For the last two weeks Meghan and I have subsisted (ha!) in the basement dwelling of a friend of a family member in Hull, the location of our eventual permanent new home. The accommodations were cozy enough, and we were able to begin a preliminary exploration of the neighborhood, including taking the boat into work every day.
I must say, the (independently-operated) Commuter Boat has got to be the best-run service in the entire Massachusetts Bay Transportation Authority portfolio. The reliability and on-time performance is unreal. The snack bar is stocked with beer and wine. On Fridays there is free popcorn. And the views can’t be beat. I pity the poor fools who suffer daily through the indignities of the Commuter Rail, the busses, and the T. I couldn’t be more satisfied, so far, with my new commute.
Yesterday we came aboveground to sign all the final paperwork and officially buy our new house. After so much drama and then our frustrating waiting period, it was wonderful to finally be moving forward. The rain was pouring down as the movers arrived with a big truck full of our furniture and stuff, fresh out of storage. But as we entered the house, I almost wished we could pause all of that for another month or two, and get some serious work done first!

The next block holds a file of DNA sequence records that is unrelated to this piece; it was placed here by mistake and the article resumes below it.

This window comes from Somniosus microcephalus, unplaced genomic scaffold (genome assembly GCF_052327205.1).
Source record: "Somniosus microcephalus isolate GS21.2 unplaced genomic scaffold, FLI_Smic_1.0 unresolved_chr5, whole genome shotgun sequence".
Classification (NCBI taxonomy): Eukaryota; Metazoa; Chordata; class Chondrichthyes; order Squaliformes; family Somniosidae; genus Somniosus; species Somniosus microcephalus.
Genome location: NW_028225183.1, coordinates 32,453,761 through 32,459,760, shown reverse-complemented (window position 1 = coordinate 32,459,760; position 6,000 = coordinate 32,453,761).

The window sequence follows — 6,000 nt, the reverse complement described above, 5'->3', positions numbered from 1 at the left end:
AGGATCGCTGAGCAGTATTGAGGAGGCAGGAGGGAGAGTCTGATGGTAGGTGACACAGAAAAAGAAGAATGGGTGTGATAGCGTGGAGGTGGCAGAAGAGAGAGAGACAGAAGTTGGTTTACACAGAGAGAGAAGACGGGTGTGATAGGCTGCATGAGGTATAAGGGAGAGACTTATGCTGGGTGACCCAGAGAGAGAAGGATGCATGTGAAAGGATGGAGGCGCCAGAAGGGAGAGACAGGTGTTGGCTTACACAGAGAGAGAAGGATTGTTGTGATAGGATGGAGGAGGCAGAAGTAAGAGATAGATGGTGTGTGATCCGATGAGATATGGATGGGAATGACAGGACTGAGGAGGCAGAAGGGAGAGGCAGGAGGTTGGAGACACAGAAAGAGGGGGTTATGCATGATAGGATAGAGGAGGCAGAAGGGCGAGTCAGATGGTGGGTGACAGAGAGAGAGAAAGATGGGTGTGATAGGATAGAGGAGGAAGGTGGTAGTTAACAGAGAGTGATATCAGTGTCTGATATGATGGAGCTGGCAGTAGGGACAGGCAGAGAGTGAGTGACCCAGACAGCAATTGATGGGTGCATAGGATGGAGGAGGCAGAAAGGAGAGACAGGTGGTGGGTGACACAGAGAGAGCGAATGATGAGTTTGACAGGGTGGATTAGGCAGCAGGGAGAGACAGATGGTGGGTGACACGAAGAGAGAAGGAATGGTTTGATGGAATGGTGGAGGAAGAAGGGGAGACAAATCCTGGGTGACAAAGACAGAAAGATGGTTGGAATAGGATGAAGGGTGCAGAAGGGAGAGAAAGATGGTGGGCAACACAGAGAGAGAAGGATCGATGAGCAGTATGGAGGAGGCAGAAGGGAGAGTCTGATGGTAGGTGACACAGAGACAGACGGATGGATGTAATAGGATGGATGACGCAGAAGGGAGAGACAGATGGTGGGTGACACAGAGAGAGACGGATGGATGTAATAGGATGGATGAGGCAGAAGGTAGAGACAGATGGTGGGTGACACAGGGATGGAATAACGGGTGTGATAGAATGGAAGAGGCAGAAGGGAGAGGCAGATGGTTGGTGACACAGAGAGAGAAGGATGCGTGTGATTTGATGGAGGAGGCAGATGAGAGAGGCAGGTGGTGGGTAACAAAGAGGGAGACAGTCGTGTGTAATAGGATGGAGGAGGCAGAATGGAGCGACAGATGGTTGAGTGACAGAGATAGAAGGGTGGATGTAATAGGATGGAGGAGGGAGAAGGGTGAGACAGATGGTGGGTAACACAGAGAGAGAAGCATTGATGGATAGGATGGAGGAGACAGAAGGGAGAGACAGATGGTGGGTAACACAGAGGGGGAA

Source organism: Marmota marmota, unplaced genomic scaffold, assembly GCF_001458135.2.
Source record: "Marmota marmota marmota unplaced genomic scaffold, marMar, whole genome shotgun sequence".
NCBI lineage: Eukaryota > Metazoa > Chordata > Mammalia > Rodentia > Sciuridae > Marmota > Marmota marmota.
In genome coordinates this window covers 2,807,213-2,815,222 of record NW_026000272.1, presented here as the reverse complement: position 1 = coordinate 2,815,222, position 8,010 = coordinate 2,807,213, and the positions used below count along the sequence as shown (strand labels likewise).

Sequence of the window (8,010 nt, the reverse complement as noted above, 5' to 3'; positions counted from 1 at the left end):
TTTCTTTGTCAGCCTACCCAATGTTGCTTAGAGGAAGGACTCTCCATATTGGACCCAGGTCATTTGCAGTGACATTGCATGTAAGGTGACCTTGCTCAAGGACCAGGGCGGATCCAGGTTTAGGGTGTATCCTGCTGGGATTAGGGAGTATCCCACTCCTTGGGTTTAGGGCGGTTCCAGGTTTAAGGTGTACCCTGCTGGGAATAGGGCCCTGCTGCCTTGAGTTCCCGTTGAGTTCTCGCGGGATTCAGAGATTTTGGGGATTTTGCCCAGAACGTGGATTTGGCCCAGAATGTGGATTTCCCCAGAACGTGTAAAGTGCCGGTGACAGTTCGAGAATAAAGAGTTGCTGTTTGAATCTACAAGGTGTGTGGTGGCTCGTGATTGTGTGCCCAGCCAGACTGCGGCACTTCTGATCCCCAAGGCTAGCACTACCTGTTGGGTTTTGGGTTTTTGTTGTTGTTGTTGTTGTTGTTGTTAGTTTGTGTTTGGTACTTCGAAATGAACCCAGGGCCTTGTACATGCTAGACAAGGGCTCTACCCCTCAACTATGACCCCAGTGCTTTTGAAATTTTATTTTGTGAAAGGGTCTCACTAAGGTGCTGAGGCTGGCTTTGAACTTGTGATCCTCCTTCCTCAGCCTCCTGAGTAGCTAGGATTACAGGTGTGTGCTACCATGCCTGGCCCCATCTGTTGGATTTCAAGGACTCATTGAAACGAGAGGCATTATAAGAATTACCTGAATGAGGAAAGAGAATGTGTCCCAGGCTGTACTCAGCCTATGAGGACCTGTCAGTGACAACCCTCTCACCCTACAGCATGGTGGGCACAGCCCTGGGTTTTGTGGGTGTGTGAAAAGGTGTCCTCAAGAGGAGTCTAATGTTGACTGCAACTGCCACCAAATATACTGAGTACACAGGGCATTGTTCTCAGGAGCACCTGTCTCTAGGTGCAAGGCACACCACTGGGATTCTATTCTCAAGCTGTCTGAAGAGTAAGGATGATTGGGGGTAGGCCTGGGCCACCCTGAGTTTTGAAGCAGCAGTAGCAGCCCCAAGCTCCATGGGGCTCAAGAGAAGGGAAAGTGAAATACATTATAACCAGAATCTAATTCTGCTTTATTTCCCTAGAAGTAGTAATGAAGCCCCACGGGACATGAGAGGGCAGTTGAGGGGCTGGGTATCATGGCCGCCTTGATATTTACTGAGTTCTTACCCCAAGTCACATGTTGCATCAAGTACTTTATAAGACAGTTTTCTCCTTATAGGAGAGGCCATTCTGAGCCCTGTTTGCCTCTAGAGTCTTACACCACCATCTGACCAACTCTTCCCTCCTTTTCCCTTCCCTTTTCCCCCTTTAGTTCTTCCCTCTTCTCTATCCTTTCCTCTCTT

By all accounts the previous owners of our house were a very nice family. They certainly left us a thoughtful note and gift. But the way they lived and treated their house is very different from the way we do things. The more I sit here, the more decay and damage and dirtiness I see. Holes in walls, cracks in ceilings, half-completed home improvement projects, flaking lead-based paint — the works! It is clear why this place took over a year to sell — we have a long road ahead of us to get this house where we want it to be.
It is a great opportunity, because we get to make everything just the way we want it, and everything we do will add value to the home. But it is overwhelming in its scope. We love the bones of the house, and the town, the view, the lot, the neighborhood. And we love the potential in the house, and the vision in our mind’s eye of what it will be. I’m not sure we fully appreciated how much work it would take — and time, and money — to get there.